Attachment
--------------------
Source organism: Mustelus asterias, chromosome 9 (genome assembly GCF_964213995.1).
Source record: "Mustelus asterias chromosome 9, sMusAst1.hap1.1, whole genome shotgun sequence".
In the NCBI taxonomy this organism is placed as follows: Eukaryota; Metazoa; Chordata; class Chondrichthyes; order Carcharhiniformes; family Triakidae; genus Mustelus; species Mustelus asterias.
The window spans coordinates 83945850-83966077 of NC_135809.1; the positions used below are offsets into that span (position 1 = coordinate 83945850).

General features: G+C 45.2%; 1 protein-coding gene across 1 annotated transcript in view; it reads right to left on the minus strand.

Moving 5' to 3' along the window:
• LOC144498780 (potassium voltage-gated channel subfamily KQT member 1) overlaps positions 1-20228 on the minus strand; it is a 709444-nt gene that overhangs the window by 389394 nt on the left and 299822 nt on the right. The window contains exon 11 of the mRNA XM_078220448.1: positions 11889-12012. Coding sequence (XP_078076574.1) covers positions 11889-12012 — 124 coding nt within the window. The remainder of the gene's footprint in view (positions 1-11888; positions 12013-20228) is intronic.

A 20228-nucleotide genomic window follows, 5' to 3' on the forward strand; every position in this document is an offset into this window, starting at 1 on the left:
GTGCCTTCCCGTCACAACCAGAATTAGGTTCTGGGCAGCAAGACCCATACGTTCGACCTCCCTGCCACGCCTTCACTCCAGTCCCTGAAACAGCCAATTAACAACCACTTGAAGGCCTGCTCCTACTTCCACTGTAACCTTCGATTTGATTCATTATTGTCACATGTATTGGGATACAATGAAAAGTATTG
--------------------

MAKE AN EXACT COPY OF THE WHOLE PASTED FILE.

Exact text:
Source organism: Mustelus asterias, chromosome 9 (genome assembly GCF_964213995.1).
Source record: "Mustelus asterias chromosome 9, sMusAst1.hap1.1, whole genome shotgun sequence".
In the NCBI taxonomy this organism is placed as follows: Eukaryota; Metazoa; Chordata; class Chondrichthyes; order Carcharhiniformes; family Triakidae; genus Mustelus; species Mustelus asterias.
The window spans coordinates 83945850-83966077 of NC_135809.1; the positions used below are offsets into that span (position 1 = coordinate 83945850).

General features: G+C 45.2%; 1 protein-coding gene across 1 annotated transcript in view; it reads right to left on the minus strand.

Moving 5' to 3' along the window:
• LOC144498780 (potassium voltage-gated channel subfamily KQT member 1) overlaps positions 1-20228 on the minus strand; it is a 709444-nt gene that overhangs the window by 389394 nt on the left and 299822 nt on the right. The window contains exon 11 of the mRNA XM_078220448.1: positions 11889-12012. Coding sequence (XP_078076574.1) covers positions 11889-12012 — 124 coding nt within the window. The remainder of the gene's footprint in view (positions 1-11888; positions 12013-20228) is intronic.

A 20228-nucleotide genomic window follows, 5' to 3' on the forward strand; every position in this document is an offset into this window, starting at 1 on the left:
GTGCCTTCCCGTCACAACCAGAATTAGGTTCTGGGCAGCAAGACCCATACGTTCGACCTCCCTGCCACGCCTTCACTCCAGTCCCTGAAACAGCCAATTAACAACCACTTGAAGGCCTGCTCCTACTTCCACTGTAACCTTCGATTTGATTCATTATTGTCACATGTATTGGGATACAATGAAAAGTATTG